Well, this Saturday was definitely one of the best I’ve had for a while. Months ago, I booked tickets on O2 Priority for Cirque du Soleil’s Varekai in Nottingham, and I’m so glad I did! I’d seen them a couple of years ago in a different production, so I knew I was going to be in for a treat.
I started the day off with a trip to my hairdressers, with very sorry-looking faded grown-out highlights, and emerged a good few hours later with glossy, healthy, pink bouncing curls. I’d had this pink toner applied a couple of times before, but it’s definitely true that it gets brighter and bolder each time it is applied. Feeling slightly self-conscious, occasionally catching glimpses of very pink strands of hair from the corner of my eye, we set off into town to have some food and a drink or two before going to the arena to see the show.
Now, anyone who has read my previous blogs knows I like to eat good food and try new places. The trouble is, Nottingham has so many good places to eat that sometimes it’s difficult choosing exactly where to go! Over the last 6 months or so, I have become slightly obsessed with Thai food – funny, really, as I would go to many a length to avoid eating this in the past, much to the annoyance of my family who love their local Thai restaurant! Nottingham has a few options to choose from, Tarn Thai being consistently brilliant, but rather on the pricy side. I’d been to Zaap Thai once before, and really liked it, but my friend wasn’t keen. I managed to persuade her that it was worth a re-try, helped in part by friends of hers who had told her it was very authentic Thai street food. Arriving there, I joked that it would be amazing to sit on one of the rickshaw tables – literally inside a rickshaw. Amazingly, that’s exactly where we were shown to – so we slid into our seats and started perusing the menu. Inside the restaurant is all manner of bizarre things – t-shirts hanging, baskets and hats along the wall, bunting and mopeds. It feels like walking along a busy Thai street – or at least, I imagine it does!
The menu is full of interesting dishes, with a few scary-sounding ones thrown in for good measure. I don’t know exactly what this is, but I am unable to take a dish of ‘morning glory’ seriously – maybe one day I will order it, just to have a giggle to myself. My favourite Thai dish is red curry, and so this was an obvious choice; the second choice for a main was massaman curry, something I’ve not loved in the past. We decided to start this off with king prawn battered skewers, and pork and prawn dim sum, which were light and nommy with little dipping pots of sauce. Unfortunately, somehow we managed to get confused with all the Thai words, and ended up ordering chicken and vegetables stir-fried in red sauce, rather than a red curry. However, this didn’t matter when it came as it was still super tasty and much fresher than a curry might have been. The massaman curry, however, was the winner of the evening – absolutely delicious, far better than I’d had anywhere else and not crammed with huge pieces of bland potato. Once stuffed, we sat back in our rickshaw and decided to have a cocktail, Thai style, again delicious and very attractively presented. Whilst drinking these, we enjoyed watching the (very high maintenance) occupants of the table next to us have an altercation with the poor waiter about how they wouldn’t be paying for one of their meals as the meat was not lean enough! It never fails to amaze me how people can find cause for complaint in everything!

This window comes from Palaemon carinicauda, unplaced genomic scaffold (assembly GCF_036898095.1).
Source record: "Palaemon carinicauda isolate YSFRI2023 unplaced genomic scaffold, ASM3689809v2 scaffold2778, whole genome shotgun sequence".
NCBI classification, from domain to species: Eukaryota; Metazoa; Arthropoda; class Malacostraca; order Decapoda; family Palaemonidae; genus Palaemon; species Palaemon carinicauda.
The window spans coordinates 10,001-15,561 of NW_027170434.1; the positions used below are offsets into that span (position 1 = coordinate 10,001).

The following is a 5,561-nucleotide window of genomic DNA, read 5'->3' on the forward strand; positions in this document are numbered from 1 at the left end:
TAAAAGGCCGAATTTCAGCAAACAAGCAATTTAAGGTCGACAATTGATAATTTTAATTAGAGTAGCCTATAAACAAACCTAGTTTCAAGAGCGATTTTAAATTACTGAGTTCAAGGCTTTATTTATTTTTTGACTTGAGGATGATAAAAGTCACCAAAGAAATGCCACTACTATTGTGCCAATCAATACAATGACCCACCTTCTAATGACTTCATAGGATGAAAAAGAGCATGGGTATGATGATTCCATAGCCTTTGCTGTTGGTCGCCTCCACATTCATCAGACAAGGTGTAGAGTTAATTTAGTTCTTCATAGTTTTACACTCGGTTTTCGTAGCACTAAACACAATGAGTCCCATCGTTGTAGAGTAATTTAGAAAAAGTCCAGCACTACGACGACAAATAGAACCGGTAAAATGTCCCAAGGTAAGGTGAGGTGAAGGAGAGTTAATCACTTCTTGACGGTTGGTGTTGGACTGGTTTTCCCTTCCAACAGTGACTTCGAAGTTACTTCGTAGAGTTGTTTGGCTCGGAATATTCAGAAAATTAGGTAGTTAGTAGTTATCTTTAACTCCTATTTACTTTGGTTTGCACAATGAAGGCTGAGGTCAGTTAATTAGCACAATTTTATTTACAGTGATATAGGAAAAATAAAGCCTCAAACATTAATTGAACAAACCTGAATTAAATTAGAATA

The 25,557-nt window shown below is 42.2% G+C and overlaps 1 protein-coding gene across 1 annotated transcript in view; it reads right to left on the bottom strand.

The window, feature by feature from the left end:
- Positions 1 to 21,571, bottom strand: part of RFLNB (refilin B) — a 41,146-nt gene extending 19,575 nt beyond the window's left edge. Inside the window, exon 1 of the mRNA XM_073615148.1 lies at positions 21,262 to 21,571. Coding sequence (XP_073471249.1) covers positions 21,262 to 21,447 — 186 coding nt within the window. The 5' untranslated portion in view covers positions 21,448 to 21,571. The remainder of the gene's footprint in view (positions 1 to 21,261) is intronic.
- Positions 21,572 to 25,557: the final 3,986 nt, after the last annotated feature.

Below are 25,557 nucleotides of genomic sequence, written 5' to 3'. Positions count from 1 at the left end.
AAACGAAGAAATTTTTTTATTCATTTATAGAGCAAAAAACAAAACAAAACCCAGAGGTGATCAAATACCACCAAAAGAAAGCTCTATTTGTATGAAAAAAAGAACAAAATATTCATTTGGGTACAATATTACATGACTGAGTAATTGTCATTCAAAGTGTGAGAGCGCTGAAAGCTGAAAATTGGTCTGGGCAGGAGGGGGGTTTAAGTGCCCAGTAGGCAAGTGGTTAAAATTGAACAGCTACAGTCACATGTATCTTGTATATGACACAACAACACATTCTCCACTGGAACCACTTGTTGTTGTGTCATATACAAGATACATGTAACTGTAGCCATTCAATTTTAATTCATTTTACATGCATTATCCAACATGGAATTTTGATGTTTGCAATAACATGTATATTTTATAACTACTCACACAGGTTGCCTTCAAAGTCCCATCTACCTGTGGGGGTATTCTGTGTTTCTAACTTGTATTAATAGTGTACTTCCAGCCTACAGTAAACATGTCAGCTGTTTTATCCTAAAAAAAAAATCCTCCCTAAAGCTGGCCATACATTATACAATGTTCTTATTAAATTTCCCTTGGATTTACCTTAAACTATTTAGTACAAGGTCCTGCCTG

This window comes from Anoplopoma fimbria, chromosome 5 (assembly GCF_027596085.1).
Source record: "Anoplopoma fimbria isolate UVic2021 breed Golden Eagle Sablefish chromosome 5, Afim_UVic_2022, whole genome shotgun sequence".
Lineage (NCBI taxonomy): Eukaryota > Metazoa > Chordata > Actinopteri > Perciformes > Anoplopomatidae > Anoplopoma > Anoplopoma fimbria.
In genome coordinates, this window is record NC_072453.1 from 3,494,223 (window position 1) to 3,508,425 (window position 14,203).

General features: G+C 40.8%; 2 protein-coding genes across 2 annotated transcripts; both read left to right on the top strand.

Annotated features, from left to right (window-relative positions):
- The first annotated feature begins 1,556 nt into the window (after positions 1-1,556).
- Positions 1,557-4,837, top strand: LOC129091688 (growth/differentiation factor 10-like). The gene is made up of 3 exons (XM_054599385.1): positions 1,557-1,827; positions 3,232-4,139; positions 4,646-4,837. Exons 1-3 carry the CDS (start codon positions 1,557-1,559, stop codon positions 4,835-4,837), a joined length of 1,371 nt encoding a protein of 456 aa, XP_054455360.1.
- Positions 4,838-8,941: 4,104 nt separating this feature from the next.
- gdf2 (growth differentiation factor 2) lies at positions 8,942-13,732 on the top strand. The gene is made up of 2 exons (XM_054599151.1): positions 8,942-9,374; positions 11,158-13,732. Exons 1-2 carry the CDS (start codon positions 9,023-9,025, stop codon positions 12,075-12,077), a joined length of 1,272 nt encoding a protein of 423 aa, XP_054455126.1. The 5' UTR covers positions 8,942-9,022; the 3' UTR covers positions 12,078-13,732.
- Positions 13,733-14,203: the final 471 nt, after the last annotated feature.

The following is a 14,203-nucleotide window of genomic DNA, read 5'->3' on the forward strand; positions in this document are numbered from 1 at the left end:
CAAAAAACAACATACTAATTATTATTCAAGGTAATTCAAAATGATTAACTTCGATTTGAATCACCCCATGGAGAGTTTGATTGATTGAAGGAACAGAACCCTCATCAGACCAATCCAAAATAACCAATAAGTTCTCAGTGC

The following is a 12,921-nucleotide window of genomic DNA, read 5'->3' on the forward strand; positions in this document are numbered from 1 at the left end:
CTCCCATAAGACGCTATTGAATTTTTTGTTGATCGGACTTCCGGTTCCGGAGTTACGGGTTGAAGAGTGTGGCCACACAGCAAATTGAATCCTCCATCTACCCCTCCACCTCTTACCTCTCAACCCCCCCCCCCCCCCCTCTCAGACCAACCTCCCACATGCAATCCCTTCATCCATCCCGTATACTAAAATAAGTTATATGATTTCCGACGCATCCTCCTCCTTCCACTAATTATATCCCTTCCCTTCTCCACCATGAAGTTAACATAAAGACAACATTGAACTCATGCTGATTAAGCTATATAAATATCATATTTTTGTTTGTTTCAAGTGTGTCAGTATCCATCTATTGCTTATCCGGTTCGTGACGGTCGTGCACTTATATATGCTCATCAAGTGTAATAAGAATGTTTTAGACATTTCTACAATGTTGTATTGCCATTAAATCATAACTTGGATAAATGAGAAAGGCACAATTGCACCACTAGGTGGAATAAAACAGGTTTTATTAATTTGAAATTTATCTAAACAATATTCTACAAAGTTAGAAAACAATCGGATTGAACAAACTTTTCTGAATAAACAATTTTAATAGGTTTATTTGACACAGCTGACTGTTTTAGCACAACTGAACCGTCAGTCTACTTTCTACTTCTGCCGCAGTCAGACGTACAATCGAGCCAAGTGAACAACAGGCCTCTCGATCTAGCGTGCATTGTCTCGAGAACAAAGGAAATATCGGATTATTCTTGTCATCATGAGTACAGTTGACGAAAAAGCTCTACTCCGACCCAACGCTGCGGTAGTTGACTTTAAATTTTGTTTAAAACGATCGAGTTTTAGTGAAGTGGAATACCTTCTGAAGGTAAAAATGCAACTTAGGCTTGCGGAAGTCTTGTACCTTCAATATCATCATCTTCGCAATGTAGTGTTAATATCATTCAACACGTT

Leaving Zaap Thai, we enjoyed walking to the other side of Nottingham, through the Market Square which was full of people enjoying the early Saturday evening, in and around the fountains and on the wheel. Eventually we arrived at the Arena, ready and excited to watch the show.
We hadn’t read much about this Varekai production, but expected it to be a story about woodland and mythical creatures. Like I said, we had been before to see Cirque du Soleil perform Kooza, their circus-themed show, at the Royal Albert Hall in London. That production (and location) was absolutely amazing, allowing the cast to showcase their incredible talents in a theme that was perfectly suited to them. I suppose I expected this Varekai to struggle to live up to the precedent Kooza had set. Our seats were in the stalls area of the arena, and although we were only on the 5th row, we did struggle to see what was going on at stage level. This didn’t particularly matter as there was so much going on higher up – trapeze artists, silk climbers, dangling acrobats… These people really are the best in the business. The first half was good, but we felt slightly disappointed that we couldn’t see it all. Luckily, for the second half, the people in front of us didn’t return, so we had a much better view and the scenes and tricks that were performed were just incredible. The whole show was brought to a close by about 10 minutes of men on long swinging benches, flinging themselves off these swings, high into the air, landing in billowing white silk drapes. This was combined with handstands, contortionism and giant hoola hoops. The whole thing was accompanied by a small slightly out-of-view orchestra and a man and a woman singing and chanting throughout the whole show. The performers are so clever, and brave, and dedicated to their jobs. They must be so exhausted after each set, and they do multiple sets per show, never looking tired or fed up. I read on instagram recently that they did their 5000th consecutive Varekai show a few weeks ago, some of the cast never missing a single show – it really is just incredible. Unfortunately, the show had to end, and although it wasn’t quite as good as Kooza had been, it was still a brilliant, fun, exciting show to watch. It most definitely won’t be my last!